US President Barack Obama made an outspoken pitch for a Senate bill on comprehensive immigration reform on Tuesday, branding those opposed to it insincere about fixing a badly broken system.
Obama has gently pushed the bill from behind the scenes for months, fearing his open support would swell the ranks of conservatives who see the bill as offering amnesty to illegal immigrants and who are determined to kill it.
But as the legislation faced a crucial test vote in the Senate, Obama waded into the fray, leveraging the political capital on the issue he won during last year's election campaign, particularly among Hispanic voters.
"This week, the Senate will consider a common-sense, bipartisan bill that is the best chance we've had in years to fix our broken immigration system," Obama said at an event at the White House.
The president also sought to disarm conservative Republicans -- even some who support immigration reform -- who argue that the bill should not be passed without tough new border security measures.
"I know there's a lot of talk right now about border security so let me repeat: today illegal crossings are near their lowest level in decades.
"If passed, the Senate bill, as currently written and as hitting the floor, would put in place the toughest border enforcement plan that America has ever seen. So nobody's taking border enforcement lightly."
Obama also took direct aim at the motives of lawmakers who are opposed to the bill, which was drawn up in the Senate by a bipartisan group of lawmakers known as the "Gang of Eight."
"There's no reason Congress can't get this done by the end of the summer," Obama said, but cast doubt on the motives of those wanting to block the bill.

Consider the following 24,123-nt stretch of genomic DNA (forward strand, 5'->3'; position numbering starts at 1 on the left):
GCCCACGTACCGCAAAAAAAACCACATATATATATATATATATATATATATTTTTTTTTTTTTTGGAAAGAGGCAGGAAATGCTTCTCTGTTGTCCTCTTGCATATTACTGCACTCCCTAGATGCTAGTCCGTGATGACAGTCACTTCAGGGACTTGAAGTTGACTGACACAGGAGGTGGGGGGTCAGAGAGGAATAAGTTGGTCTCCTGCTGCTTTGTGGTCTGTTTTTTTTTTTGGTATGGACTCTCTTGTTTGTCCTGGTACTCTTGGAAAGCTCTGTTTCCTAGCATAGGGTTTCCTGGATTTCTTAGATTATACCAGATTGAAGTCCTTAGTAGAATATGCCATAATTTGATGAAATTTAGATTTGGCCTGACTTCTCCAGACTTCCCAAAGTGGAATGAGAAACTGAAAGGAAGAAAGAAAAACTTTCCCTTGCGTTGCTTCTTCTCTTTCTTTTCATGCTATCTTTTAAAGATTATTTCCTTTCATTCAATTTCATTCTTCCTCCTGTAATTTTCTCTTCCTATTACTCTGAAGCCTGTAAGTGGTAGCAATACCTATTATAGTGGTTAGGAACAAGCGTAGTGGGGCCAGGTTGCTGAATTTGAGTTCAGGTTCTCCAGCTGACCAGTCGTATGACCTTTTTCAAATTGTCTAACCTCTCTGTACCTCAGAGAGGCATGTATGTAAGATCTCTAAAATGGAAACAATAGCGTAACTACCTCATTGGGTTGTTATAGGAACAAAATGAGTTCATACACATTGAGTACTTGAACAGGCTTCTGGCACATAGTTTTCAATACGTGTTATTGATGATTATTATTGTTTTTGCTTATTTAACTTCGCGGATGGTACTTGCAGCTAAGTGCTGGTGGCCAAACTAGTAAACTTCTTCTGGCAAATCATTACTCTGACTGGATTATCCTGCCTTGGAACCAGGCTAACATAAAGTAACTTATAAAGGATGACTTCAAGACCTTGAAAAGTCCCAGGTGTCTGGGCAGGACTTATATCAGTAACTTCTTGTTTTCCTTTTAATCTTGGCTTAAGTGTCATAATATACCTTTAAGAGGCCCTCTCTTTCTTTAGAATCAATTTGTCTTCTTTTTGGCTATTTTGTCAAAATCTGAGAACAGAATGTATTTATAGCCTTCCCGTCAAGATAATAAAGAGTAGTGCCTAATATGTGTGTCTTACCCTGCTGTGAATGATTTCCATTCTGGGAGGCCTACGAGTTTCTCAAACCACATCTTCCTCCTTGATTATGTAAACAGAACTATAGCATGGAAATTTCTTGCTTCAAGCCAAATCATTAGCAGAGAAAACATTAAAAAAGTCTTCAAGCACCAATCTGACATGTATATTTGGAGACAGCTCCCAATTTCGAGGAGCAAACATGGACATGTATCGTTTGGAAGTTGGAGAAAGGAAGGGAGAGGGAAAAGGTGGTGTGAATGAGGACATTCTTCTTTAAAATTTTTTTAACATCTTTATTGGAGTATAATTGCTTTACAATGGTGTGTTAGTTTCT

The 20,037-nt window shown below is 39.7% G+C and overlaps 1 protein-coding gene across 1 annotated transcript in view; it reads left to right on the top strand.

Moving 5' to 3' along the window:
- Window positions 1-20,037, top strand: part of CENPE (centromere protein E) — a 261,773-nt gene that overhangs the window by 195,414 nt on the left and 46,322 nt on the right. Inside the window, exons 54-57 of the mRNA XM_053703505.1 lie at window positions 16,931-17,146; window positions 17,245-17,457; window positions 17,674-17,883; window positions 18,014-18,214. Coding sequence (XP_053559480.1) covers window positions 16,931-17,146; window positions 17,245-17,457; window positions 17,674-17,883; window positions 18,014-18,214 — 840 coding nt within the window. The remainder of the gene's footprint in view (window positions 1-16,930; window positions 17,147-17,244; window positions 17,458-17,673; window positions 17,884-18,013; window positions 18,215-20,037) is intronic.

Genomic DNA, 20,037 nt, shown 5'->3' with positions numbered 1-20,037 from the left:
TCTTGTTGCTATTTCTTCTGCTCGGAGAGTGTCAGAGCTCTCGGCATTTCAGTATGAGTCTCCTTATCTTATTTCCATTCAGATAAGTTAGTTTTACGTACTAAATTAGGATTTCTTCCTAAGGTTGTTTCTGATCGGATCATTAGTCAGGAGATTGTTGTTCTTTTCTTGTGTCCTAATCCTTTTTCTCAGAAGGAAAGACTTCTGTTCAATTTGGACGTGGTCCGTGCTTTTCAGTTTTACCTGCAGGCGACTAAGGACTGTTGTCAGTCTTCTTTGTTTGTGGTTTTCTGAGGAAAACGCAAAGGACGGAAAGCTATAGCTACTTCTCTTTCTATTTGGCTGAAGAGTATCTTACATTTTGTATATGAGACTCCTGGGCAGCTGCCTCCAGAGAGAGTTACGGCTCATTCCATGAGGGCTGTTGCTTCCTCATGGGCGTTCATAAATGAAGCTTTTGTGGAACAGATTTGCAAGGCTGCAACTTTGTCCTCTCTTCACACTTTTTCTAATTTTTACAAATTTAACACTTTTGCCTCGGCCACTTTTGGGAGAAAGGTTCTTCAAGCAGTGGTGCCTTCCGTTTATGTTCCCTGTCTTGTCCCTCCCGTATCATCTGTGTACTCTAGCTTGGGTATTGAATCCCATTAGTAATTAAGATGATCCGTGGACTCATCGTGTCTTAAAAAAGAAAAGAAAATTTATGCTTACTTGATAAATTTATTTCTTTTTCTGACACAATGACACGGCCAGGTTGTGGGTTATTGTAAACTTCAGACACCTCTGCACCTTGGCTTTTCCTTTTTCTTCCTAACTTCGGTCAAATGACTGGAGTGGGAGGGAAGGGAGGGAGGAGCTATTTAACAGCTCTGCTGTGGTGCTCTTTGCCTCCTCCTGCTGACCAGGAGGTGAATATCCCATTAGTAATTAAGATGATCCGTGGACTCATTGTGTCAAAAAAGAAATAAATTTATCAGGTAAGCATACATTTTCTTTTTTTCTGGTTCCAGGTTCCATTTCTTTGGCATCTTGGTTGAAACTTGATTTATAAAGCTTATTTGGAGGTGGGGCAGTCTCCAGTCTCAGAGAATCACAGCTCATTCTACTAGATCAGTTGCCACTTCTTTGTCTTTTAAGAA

"If you're not serious about it, if you think that a broken system is the best America can do, then I guess it makes sense to try to block it," he said.
"But if you're actually serious and sincere about fixing a broken system, this is the vehicle to do it, and now is the time to get it done.
"There is no good reason to play procedural games or engage in obstruction just to block the best chance we've had in years to address this problem in a way that's fair to middle-class families, to business owners, to legal immigrants."
The bill, which would give around 12 million illegal immigrants an eventual path to citizenship, will need 60 votes to pass the 100-seat Senate, and then face an uncertain ffate in the Republican-controlled House of Representatives.
Since their defeat in the 2012 presidential elections, some Republicans have shifted position and now support reform in the hope of winning over Hispanic voters, whose clout is expected to grow in future elections.